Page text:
Wrapped in Quiet. Parsing reality.

I remember the day I claimed my pronouns. It is a snapshot in my mind. Vivid and clear. I sit there in a metal folding chair thinking: this is it. The first day of a new life.

In some ways, it was. A wellspring of new growth. The emerging of fuzzy young buds. The first flush of green on a long, thin branch whipped endlessly by the wind. A new chance to live.

In others, it was just the start of the fall. The coloring of the leaves, crimson red, to match my wind burned cheeks. In alleyways, I hid from drum beats. Around corners, I ducked from police. There was コーヒー I drank and basement rooms of foreign buildings with stranger friends I sat in. There was rain, but no snow. It was not yet that cold.

I left because I could see no other choice. I did only what I thought I should. In the air, I hit terminal velocity and stretched my arms into nothing. I reached, I guess, for the stars. They did not show through the haze.

Winter, then, blew in with a flurry of blows. Tear gas canisters thrown. I was far away in another world watching the happenstance occur on a screen too small. Sparrow, small and flightly, was one of the few names that stuck with me. I’ll never know where you flew away to. I hope it was a warmer place than where I went at the end of that night.

I packed my life and moved. Chased a dream that didn’t stand a chance. A plan without a shape or map. I wandered ever south to try and find the warmth. Instead, sadness and confusion settled in my bones, I lost track of plans I’d never drawn up. Letters where I bared my heart saved me from freezing through.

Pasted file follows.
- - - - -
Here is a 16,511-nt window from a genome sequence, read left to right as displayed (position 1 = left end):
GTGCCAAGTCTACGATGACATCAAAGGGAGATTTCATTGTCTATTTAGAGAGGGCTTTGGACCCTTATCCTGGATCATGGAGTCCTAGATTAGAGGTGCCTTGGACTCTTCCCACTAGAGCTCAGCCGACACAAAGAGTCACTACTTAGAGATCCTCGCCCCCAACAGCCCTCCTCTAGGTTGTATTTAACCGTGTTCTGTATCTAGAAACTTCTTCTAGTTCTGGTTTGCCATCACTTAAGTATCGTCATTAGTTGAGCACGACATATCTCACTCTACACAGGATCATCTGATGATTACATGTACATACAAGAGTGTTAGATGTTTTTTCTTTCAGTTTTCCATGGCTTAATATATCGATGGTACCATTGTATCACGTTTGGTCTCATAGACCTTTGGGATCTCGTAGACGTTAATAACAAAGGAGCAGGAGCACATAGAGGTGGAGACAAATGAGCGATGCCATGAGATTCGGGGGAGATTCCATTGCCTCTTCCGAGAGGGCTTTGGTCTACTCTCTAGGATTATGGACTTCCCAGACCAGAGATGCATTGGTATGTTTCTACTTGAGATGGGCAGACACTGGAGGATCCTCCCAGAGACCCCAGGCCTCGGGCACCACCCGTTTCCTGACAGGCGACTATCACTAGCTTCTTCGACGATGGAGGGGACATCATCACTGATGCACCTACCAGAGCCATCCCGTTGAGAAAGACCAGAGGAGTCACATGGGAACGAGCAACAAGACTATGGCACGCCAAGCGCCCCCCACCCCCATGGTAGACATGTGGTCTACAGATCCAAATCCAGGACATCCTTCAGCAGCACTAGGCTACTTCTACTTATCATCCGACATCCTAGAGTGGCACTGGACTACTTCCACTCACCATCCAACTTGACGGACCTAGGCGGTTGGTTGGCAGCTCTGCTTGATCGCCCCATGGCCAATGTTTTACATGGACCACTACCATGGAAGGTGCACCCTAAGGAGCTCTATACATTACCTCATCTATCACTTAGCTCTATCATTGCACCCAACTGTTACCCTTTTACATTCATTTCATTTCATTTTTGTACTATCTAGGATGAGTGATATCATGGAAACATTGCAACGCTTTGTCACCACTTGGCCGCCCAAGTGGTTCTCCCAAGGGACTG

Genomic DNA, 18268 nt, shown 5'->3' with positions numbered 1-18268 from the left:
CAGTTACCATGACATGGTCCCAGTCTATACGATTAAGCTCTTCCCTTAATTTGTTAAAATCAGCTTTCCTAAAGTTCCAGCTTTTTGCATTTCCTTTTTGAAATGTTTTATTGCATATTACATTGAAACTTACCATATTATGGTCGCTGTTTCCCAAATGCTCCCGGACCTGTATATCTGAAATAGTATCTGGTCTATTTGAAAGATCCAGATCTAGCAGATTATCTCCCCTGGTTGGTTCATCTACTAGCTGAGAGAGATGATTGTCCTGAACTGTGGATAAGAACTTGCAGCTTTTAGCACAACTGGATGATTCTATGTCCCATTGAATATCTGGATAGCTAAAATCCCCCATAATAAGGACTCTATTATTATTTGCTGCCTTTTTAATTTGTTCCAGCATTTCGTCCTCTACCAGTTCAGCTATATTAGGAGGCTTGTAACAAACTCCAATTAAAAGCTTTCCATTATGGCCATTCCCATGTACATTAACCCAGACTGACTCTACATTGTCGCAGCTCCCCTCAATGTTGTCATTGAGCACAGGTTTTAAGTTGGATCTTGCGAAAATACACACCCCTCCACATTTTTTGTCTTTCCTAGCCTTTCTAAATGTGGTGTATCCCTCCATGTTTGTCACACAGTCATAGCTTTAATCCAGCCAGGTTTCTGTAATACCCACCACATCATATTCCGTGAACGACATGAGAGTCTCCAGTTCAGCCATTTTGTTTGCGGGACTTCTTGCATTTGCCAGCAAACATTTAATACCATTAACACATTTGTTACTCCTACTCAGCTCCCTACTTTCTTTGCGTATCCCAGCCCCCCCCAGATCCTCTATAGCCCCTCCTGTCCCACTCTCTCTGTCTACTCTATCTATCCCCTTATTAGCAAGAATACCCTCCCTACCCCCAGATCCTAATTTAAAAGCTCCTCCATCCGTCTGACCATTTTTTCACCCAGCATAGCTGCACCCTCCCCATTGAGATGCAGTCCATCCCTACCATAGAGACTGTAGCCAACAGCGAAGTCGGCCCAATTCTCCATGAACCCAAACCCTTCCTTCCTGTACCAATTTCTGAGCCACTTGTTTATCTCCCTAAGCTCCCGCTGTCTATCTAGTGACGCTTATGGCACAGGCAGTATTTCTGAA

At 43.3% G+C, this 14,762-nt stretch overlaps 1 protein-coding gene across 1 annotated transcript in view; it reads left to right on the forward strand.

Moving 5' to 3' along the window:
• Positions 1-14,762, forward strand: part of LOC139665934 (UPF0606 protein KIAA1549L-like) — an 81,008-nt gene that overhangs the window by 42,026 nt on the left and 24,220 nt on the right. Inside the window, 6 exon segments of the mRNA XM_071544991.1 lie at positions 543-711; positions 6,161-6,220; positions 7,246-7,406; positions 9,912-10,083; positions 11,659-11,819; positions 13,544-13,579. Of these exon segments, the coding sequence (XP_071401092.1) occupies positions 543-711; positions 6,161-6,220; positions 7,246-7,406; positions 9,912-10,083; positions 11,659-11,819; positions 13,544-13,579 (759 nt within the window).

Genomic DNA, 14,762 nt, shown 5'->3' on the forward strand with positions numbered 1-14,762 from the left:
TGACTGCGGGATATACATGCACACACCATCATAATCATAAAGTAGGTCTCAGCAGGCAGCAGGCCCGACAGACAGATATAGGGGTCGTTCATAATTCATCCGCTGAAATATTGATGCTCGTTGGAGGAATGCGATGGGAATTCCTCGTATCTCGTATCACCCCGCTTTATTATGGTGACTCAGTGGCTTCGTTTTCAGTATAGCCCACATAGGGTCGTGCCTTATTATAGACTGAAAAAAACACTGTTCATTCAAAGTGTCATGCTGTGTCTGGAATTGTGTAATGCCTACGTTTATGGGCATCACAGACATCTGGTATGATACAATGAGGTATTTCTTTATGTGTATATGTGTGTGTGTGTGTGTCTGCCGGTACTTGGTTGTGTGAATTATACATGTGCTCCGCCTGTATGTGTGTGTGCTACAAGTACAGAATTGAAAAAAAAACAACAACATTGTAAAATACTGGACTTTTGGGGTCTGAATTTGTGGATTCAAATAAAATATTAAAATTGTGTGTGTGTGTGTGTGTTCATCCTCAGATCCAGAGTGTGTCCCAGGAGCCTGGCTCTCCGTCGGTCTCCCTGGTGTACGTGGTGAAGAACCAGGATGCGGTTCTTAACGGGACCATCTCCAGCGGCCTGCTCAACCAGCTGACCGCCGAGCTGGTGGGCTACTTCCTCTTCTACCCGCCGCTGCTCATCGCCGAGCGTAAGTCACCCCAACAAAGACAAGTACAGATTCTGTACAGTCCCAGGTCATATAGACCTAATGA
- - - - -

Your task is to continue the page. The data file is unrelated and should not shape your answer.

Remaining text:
I moved north to get away. There, I buried my head in a different cold. A physical, exterior chill I could wrap my face against. I bent my back and bowed my head to the unforgiving, unbending, unyielding northern land. There, I tripped and stumbled in the dark. I misstepped and slipped on patches of black ice frozen in invisible rivulets. I split my lip and cracked my head, and finally told myself — that’s enough.

Then, I grew up.

In the quiet of last winter, I made myself a secret plan. I kept it quiet, close to my chest. I did not say a word. I withstood flurries and rainstorms and dry arid stretches where nothing seemed to grow. But in these things I did not hope. I was waiting for something else.

A new way to arrange myself. New words and new things to brace against. New tools to craft sentences I’d never spoken through. New sounds in my mouth. New shapes for my tongue to make. A new dance to feel the rhythm of.

I sit across the ocean from my old home and feel the hum of change vibrating the strings I’m made of. I am melding into another being. Bones are gathering from a stew of blank cells. Structures, piece by piece, are beginning to emerge. I am being born from a collection of activated imaginal buds. I have no consciousness of what I will become. Potentiality is a pathway my mind cannot run. I only wonder if I’ll remember, at the end, what I once was.

Either way. I trust whatever comes of this cocoon I’m in. And I trust the world to know exactly what to do with me. Eager, ready, waiting to emerge, to stretch new wings — and for the first time, realize my life was a journey toward the edge of the world where the sky meets the sea.

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